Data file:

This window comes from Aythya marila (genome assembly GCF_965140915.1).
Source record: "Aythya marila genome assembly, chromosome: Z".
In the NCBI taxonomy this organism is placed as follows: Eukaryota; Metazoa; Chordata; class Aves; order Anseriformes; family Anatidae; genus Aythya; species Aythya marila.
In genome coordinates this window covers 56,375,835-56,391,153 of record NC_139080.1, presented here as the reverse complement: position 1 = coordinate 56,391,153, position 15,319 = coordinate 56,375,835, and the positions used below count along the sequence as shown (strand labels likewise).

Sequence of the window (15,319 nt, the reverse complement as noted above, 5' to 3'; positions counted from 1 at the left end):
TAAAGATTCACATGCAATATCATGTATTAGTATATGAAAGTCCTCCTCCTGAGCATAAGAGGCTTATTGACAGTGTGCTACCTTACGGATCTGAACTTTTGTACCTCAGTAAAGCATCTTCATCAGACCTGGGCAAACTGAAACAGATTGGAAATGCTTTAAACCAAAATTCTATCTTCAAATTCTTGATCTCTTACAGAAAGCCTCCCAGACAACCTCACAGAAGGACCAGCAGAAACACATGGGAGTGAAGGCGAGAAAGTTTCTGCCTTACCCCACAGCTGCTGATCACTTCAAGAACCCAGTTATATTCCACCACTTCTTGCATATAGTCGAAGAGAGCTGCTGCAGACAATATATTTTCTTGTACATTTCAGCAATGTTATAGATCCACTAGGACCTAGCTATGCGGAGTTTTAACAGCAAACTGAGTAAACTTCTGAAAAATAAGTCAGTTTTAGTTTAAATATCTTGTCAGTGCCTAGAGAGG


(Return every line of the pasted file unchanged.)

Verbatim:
This window comes from Aythya marila (genome assembly GCF_965140915.1).
Source record: "Aythya marila genome assembly, chromosome: Z".
In the NCBI taxonomy this organism is placed as follows: Eukaryota; Metazoa; Chordata; class Aves; order Anseriformes; family Anatidae; genus Aythya; species Aythya marila.
In genome coordinates this window covers 56,375,835-56,391,153 of record NC_139080.1, presented here as the reverse complement: position 1 = coordinate 56,391,153, position 15,319 = coordinate 56,375,835, and the positions used below count along the sequence as shown (strand labels likewise).

Sequence of the window (15,319 nt, the reverse complement as noted above, 5' to 3'; positions counted from 1 at the left end):
TAAAGATTCACATGCAATATCATGTATTAGTATATGAAAGTCCTCCTCCTGAGCATAAGAGGCTTATTGACAGTGTGCTACCTTACGGATCTGAACTTTTGTACCTCAGTAAAGCATCTTCATCAGACCTGGGCAAACTGAAACAGATTGGAAATGCTTTAAACCAAAATTCTATCTTCAAATTCTTGATCTCTTACAGAAAGCCTCCCAGACAACCTCACAGAAGGACCAGCAGAAACACATGGGAGTGAAGGCGAGAAAGTTTCTGCCTTACCCCACAGCTGCTGATCACTTCAAGAACCCAGTTATATTCCACCACTTCTTGCATATAGTCGAAGAGAGCTGCTGCAGACAATATATTTTCTTGTACATTTCAGCAATGTTATAGATCCACTAGGACCTAGCTATGCGGAGTTTTAACAGCAAACTGAGTAAACTTCTGAAAAATAAGTCAGTTTTAGTTTAAATATCTTGTCAGTGCCTAGAGAGG